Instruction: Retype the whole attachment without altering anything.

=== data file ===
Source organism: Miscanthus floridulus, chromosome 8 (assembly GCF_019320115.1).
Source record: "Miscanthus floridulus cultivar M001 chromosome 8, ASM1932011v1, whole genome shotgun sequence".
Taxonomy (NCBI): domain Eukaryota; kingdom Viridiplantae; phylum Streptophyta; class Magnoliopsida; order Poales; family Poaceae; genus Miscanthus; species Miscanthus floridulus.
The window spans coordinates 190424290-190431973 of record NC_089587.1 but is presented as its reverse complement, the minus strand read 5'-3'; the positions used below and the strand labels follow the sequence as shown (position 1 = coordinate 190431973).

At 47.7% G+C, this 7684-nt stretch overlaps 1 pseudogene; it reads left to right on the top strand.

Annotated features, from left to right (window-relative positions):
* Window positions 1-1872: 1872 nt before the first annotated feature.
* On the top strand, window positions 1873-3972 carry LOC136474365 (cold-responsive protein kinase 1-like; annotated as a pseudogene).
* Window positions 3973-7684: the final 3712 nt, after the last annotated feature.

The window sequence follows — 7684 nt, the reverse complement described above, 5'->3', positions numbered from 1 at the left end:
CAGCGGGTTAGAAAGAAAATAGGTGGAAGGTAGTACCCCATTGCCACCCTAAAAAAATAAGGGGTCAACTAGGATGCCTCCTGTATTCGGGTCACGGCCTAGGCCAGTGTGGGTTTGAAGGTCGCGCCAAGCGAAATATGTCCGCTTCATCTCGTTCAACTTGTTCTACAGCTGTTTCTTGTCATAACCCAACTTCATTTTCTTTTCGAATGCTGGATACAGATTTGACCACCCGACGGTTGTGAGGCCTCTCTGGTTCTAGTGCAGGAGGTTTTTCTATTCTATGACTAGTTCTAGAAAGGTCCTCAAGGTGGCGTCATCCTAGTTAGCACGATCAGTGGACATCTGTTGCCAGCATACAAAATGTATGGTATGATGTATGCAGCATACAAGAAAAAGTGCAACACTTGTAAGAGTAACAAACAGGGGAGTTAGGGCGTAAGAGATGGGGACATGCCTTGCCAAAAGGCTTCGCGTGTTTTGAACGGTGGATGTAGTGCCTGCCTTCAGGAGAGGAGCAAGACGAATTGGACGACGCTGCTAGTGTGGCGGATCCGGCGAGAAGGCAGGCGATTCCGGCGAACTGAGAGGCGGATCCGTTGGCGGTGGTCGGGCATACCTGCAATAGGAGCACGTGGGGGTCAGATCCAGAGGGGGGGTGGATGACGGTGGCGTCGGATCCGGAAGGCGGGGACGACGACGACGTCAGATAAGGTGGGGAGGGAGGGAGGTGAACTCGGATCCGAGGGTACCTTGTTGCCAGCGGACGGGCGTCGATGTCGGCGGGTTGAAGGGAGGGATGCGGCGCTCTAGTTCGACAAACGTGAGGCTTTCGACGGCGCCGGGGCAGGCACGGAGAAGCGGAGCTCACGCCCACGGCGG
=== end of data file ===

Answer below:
Source organism: Miscanthus floridulus, chromosome 8 (assembly GCF_019320115.1).
Source record: "Miscanthus floridulus cultivar M001 chromosome 8, ASM1932011v1, whole genome shotgun sequence".
Taxonomy (NCBI): domain Eukaryota; kingdom Viridiplantae; phylum Streptophyta; class Magnoliopsida; order Poales; family Poaceae; genus Miscanthus; species Miscanthus floridulus.
The window spans coordinates 190424290-190431973 of record NC_089587.1 but is presented as its reverse complement, the minus strand read 5'-3'; the positions used below and the strand labels follow the sequence as shown (position 1 = coordinate 190431973).

At 47.7% G+C, this 7684-nt stretch overlaps 1 pseudogene; it reads left to right on the top strand.

Annotated features, from left to right (window-relative positions):
* Window positions 1-1872: 1872 nt before the first annotated feature.
* On the top strand, window positions 1873-3972 carry LOC136474365 (cold-responsive protein kinase 1-like; annotated as a pseudogene).
* Window positions 3973-7684: the final 3712 nt, after the last annotated feature.

The window sequence follows — 7684 nt, the reverse complement described above, 5'->3', positions numbered from 1 at the left end:
CAGCGGGTTAGAAAGAAAATAGGTGGAAGGTAGTACCCCATTGCCACCCTAAAAAAATAAGGGGTCAACTAGGATGCCTCCTGTATTCGGGTCACGGCCTAGGCCAGTGTGGGTTTGAAGGTCGCGCCAAGCGAAATATGTCCGCTTCATCTCGTTCAACTTGTTCTACAGCTGTTTCTTGTCATAACCCAACTTCATTTTCTTTTCGAATGCTGGATACAGATTTGACCACCCGACGGTTGTGAGGCCTCTCTGGTTCTAGTGCAGGAGGTTTTTCTATTCTATGACTAGTTCTAGAAAGGTCCTCAAGGTGGCGTCATCCTAGTTAGCACGATCAGTGGACATCTGTTGCCAGCATACAAAATGTATGGTATGATGTATGCAGCATACAAGAAAAAGTGCAACACTTGTAAGAGTAACAAACAGGGGAGTTAGGGCGTAAGAGATGGGGACATGCCTTGCCAAAAGGCTTCGCGTGTTTTGAACGGTGGATGTAGTGCCTGCCTTCAGGAGAGGAGCAAGACGAATTGGACGACGCTGCTAGTGTGGCGGATCCGGCGAGAAGGCAGGCGATTCCGGCGAACTGAGAGGCGGATCCGTTGGCGGTGGTCGGGCATACCTGCAATAGGAGCACGTGGGGGTCAGATCCAGAGGGGGGGTGGATGACGGTGGCGTCGGATCCGGAAGGCGGGGACGACGACGACGTCAGATAAGGTGGGGAGGGAGGGAGGTGAACTCGGATCCGAGGGTACCTTGTTGCCAGCGGACGGGCGTCGATGTCGGCGGGTTGAAGGGAGGGATGCGGCGCTCTAGTTCGACAAACGTGAGGCTTTCGACGGCGCCGGGGCAGGCACGGAGAAGCGGAGCTCACGCCCACGGCGG